Monday, June 23, 2008
HIGHLAND, Calif.—Bert Shepard, a left-handed pitcher who lost part of his right leg in World War II but went on to play one game in the major leagues, has died. He was 87.
Shepard died in his sleep Monday at a nursing home in Highland in San Bernardino County, his daughter Karen said.
Shepard, who was born in Dana, Ind., in 1920, joined the Army Air Forces in 1942 after playing in the minor leagues for the Chicago White Sox organization.
He was stationed in England and flew 33 missions in a P-38 fighter plane, but on his 34th mission on May 21, 1944, he was hit by enemy fire. He was taken prisoner by the Germans, who amputated his right leg several inches below the knee. A fellow captured soldier crafted him a crude prosthetic leg during his internment.
In early 1945, after being freed in a prisoner-of-war exchange, Shepard met Undersecretary of War Robert Patterson at Walter Reed Army Medical Center in Washington, D.C. Asked what he wanted to do next, Shepard said that if he couldn't fly combat missions, he wanted to play baseball again.
Patterson persuaded Clark Griffith, then owner of the Washington Senators, to arrange a tryout for Shepard. During his tryout, Shepard wore a prosthetic leg and impressed the club so much that the Senators signed him to the team.
He became somewhat of a post-war sports celebrity, touring hospitals, visiting wounded veterans and pitching batting practices and exhibition games.
"I could move around real gracefully. One of the sportswriters said, 'There's a hell of a story,' and in about two hours, the newsreels were out there along with 25 reporters," Shepard told The Associated Press in 1990.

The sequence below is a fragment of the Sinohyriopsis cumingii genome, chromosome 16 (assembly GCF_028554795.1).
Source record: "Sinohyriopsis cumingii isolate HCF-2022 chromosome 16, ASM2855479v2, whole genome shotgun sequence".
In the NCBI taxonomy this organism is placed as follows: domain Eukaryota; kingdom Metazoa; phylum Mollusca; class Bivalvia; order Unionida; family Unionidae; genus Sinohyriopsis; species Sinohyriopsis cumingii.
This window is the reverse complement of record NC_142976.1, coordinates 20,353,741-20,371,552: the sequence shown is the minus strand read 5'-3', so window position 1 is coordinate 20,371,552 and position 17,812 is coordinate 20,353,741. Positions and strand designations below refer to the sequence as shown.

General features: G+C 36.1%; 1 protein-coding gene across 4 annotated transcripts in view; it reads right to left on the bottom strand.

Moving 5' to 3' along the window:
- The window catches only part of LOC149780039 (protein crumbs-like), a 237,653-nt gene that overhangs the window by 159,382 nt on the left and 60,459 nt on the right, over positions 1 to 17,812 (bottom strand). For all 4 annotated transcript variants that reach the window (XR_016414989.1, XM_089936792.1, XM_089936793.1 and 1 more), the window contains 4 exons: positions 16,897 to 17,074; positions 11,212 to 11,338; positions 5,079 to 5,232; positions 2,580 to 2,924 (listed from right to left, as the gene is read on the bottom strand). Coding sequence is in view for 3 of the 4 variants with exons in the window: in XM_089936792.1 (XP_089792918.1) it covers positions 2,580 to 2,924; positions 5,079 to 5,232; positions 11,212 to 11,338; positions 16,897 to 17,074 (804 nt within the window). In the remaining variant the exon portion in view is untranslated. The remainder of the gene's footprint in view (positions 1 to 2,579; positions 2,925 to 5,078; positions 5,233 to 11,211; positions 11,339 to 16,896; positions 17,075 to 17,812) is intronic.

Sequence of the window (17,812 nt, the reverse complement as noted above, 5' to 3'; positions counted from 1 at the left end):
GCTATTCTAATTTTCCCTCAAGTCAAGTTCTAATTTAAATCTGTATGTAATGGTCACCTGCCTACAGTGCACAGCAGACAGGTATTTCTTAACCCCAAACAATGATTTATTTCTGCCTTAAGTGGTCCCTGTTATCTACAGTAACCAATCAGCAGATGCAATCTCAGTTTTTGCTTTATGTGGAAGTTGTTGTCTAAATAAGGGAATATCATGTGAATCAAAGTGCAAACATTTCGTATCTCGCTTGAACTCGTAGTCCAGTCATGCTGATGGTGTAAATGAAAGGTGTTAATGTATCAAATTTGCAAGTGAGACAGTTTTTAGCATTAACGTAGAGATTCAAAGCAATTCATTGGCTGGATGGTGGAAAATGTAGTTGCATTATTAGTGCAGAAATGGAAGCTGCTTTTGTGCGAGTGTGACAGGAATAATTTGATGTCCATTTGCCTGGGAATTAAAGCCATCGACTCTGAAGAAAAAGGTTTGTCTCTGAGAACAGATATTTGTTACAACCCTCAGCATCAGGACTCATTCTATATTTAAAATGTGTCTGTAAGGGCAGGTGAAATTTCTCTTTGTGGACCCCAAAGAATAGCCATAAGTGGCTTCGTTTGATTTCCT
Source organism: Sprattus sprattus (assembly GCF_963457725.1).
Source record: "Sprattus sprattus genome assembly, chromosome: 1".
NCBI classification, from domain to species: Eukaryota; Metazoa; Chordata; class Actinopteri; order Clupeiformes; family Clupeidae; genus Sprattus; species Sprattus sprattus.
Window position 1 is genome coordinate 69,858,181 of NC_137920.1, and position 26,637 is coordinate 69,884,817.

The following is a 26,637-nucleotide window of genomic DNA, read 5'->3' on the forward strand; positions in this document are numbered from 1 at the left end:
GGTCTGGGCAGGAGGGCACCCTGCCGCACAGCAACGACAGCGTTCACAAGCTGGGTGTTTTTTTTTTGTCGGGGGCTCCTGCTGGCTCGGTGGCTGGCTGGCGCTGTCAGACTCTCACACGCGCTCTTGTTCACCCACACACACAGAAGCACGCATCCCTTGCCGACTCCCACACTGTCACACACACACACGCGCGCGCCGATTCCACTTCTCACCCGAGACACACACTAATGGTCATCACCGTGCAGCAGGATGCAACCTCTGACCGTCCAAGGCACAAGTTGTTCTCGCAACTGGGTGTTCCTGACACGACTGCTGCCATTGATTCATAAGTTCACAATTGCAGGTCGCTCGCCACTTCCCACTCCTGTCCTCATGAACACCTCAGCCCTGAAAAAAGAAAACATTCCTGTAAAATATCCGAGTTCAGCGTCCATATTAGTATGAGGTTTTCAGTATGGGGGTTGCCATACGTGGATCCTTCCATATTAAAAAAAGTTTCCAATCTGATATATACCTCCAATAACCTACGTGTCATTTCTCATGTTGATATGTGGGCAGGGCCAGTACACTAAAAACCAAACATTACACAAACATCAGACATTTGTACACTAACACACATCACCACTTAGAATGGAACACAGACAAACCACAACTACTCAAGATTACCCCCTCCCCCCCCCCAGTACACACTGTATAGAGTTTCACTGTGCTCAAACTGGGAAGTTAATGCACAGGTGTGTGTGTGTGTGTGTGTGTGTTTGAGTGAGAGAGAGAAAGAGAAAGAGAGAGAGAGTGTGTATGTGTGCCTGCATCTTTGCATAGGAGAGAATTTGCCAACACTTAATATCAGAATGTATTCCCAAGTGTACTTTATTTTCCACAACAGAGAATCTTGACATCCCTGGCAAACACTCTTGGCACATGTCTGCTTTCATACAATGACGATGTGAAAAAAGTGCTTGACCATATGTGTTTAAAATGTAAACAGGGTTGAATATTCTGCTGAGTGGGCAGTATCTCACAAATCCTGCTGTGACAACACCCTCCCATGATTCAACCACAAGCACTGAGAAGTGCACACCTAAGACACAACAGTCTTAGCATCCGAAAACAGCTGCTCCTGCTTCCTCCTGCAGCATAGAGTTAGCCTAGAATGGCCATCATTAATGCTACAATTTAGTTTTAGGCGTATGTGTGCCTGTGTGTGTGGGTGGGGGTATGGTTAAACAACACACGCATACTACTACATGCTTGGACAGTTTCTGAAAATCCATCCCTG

"I got an awful lot of publicity right away. That sort of helped me to stay with the ballclub until I could prove myself. I pitched several exhibition games and got 'em out each time."
Shepard's big moment, however, came on Aug. 4, 1945, when he was called to the mound in the fourth inning of the second game of a doubleheader against the visiting Boston Red Sox. The Senators were trailing 14-2, but Shepard struck out George "Catfish" Metkovich with bases loaded and ended the inning before finishing the game.
The Red Sox won 15-4.
His line for that one day of pitching was 5 1-3 innings, one run, three hits, one walk and two strikeouts, with an earned-run average of 1.69.
Two days later, the United States dropped the atomic bomb on Hiroshima, ending the war. The major league players returned from military service and Shepard eventually lost his place on the roster.
He went on to play with a team of traveling all-stars in 1946 and played and managed in the minor leagues and semipro baseball until his career ended in his late 20s.
Shepard turned to selling typewriters for IBM, then became a safety engineer. He and his wife, Betty, married in 1953 and moved to Southern California. They lived in Hesperia and divorced a few years ago.
Shepard is also survived by sons Preston and Justin, both of Hesperia; daughter Penny Shepard, of Oklahoma City; nine grandchildren and three brothers.
Sunday, June 22, 2008
"Baseball is 90 percent mental. The other half is physical."
"You can observe a lot by watching."
"In baseball, you don't know nothing."
"A nickel ain't worth a dime anymore."